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- Great use of interior space
- Well-organized, well-trimmed cabin
- Lots of cargo space
- Connectivity, ports, and screens galore
- Excellent safety scores
- Styling isn’t so distinctive
- 9-speed automatic bobbles some shifts
- Only Elites get blind-spot monitors
- Only EX-Ls and above get one-touch seats
The 2018 Honda Pilot ranks among the very best three-row crossover SUVs; it’s all about the packaging.
With its cushy cabin, big digital screens, and soft all-season tires, the 2018 Honda Pilot is not so much an SUV as an almost-minivan missing only some sliding side doors.
Whether it’s an LX, EX, EX-L, Touring, or Elite, we’re here for that Pilot. It does almost all the family-wagon chores, doesn’t complain much, and tries to take it easy on us in the process. It earns a well-deserved 7.5 out of 10. (Read more about how we rate cars.)
With softly rounded corners and a tapered silhouette, the Pilot hardly looks the SUV part. It’s heavy on the crossover design language that also styled the last Chevy Traverse, the Hyundai Santa Fe...you get the picture. The shape still is elegant and well detailed, with a neatly organized cabin to boot.
The Pilot pulls with 280 horsepower of V-6 gusto, a little more powerful than it frankly needs to be. The transmission choices are an older, smoother 6-speed we prefer to the sometimes juddery 9-speed. It can tow up to 5,000 pounds, and fuel economy figures rise to 22 mpg combined, though we’ve seen lower results in the real world. Its ride is fairly plush, and the steering’s relaxed–oddly enough, more sedate with the big 20-inch wheels than with the smaller 18s.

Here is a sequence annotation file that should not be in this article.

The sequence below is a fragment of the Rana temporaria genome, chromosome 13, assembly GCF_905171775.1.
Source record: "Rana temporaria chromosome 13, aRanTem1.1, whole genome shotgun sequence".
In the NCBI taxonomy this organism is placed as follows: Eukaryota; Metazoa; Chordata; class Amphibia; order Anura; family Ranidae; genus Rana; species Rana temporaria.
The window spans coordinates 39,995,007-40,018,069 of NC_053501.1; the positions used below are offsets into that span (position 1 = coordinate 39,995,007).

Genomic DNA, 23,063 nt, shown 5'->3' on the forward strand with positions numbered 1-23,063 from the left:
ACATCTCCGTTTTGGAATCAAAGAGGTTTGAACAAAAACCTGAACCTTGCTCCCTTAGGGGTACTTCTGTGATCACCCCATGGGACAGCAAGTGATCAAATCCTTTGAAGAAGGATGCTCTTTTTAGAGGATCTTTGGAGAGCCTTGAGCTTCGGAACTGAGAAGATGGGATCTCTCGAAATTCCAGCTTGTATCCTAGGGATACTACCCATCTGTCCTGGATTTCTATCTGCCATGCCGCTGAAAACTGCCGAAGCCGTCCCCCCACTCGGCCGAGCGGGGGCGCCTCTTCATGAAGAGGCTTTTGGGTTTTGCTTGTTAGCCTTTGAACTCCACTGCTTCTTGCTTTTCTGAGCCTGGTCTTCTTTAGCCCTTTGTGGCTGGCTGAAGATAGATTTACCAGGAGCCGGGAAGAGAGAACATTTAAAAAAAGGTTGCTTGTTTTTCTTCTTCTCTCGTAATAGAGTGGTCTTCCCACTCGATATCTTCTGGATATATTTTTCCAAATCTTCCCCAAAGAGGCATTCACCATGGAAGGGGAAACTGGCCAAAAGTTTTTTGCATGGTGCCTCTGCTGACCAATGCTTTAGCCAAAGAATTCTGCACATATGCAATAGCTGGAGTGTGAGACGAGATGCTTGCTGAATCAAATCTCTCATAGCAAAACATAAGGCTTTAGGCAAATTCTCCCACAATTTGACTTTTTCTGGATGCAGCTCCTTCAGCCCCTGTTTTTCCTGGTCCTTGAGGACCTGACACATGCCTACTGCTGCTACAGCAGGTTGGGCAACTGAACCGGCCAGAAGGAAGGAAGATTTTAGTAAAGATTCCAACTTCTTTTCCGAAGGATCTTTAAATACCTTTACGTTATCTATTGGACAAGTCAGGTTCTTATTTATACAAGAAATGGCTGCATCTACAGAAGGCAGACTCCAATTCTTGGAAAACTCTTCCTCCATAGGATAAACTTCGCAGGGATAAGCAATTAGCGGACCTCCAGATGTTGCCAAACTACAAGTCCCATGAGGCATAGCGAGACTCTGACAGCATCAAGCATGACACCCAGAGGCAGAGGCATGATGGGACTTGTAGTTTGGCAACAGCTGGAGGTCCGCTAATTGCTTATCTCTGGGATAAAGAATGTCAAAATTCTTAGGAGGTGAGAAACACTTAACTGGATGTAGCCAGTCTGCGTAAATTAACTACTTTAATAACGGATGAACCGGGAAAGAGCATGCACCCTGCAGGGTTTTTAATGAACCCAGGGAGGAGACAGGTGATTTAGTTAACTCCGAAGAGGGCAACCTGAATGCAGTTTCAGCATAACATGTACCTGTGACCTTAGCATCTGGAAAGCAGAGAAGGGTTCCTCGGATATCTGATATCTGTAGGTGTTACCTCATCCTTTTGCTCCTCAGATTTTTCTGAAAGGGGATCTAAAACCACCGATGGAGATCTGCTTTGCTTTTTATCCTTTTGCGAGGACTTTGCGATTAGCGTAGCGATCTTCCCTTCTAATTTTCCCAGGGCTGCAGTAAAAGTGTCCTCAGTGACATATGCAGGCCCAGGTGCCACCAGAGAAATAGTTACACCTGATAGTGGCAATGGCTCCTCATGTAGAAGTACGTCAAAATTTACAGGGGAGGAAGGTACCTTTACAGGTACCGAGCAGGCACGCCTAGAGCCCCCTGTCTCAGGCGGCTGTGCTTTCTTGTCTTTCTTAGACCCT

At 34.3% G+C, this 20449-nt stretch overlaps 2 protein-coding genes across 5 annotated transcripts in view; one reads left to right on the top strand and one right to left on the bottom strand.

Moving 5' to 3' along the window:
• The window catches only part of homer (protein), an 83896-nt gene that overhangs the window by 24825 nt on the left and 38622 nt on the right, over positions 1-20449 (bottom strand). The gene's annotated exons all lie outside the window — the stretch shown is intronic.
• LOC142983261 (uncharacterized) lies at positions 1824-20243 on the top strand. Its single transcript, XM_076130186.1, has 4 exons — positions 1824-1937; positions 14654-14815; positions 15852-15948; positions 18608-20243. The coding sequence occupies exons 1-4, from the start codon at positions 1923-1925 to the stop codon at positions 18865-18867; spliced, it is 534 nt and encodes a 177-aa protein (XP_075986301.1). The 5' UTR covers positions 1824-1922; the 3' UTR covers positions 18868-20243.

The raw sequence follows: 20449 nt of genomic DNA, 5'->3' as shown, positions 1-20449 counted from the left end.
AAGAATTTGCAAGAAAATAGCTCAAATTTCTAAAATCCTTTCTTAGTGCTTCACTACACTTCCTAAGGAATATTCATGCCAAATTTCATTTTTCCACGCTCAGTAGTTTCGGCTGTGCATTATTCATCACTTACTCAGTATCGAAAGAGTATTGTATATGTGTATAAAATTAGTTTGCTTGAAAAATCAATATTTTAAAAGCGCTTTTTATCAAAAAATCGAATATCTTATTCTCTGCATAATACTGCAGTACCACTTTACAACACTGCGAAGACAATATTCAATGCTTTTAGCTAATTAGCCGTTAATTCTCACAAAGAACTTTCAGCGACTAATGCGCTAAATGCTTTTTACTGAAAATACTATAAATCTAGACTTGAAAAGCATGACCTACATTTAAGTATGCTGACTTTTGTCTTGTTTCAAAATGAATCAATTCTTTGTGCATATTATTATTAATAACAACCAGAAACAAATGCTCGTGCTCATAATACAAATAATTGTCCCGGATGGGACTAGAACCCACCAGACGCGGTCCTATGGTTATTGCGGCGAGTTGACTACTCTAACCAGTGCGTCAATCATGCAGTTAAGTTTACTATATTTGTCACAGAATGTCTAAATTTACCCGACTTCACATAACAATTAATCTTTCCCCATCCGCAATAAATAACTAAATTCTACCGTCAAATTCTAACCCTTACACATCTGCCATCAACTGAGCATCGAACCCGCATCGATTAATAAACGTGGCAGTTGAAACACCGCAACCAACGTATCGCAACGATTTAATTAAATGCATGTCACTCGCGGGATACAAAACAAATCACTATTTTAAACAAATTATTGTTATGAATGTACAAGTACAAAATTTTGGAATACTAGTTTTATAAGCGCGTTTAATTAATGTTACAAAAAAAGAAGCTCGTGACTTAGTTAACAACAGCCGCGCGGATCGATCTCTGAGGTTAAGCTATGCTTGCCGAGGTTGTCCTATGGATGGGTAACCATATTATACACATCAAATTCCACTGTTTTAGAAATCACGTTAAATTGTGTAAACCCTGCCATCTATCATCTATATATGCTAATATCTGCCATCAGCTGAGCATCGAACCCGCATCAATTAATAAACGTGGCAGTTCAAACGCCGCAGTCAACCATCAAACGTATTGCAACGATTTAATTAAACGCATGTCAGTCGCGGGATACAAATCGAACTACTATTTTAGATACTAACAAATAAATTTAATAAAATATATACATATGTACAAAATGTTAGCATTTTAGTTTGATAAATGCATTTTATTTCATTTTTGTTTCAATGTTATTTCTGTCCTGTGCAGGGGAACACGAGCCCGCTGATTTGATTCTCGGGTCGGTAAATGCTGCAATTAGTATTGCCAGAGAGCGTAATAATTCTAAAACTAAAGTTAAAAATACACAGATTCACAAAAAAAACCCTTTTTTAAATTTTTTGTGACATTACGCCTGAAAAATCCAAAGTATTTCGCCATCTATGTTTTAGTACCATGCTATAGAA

The Pilot excels in delivering space in all three rows of seats. All three are adult-friendly, and the middle row of seats can be fitted with a button that slides the second row out of the way for better third-row access. Adults can fit in that rearmost seat; the back two rows fold down for excellent cargo space.
Safety ratings are near the top of the class; the Pilot has earned a Top Safety Pick+ award from the IIHS, and five stars overall from the NHTSA. Forward-collision warnings with automatic emergency braking are offered on most trim levels, though blind-spot monitors only come on Elite versions.
Standard features include Bluetooth with audio streaming, touchscreen audio, power features, cruise control, and air conditioning. As you move up in price, you can add satellite radio, leather trim, a DVD entertainment system, and heated and ventilated front seats.
The Car Connection Consumer Review
- 2WD LX $30,900
- AWD LX $32,800
- 2WD EX $33,330
- 2WD w/Honda Sensing EX $34,330
- AWD EX $35,230
- AWD w/Honda Sensing EX $36,230
- 2WD EX-L $36,760
- 2WD w/Honda Sensing EX-L $37,760
- 2WD w/Navigation EX-L $37,760
- 2WD w/RES EX-L $38,360
- AWD EX-L $38,660
- AWD w/Honda Sensing EX-L $39,660
- AWD w/Navigation EX-L $39,660
- AWD w/RES EX-L $40,260
- 2WD Touring $41,970
- AWD Touring $43,870
- AWD Elite $47,470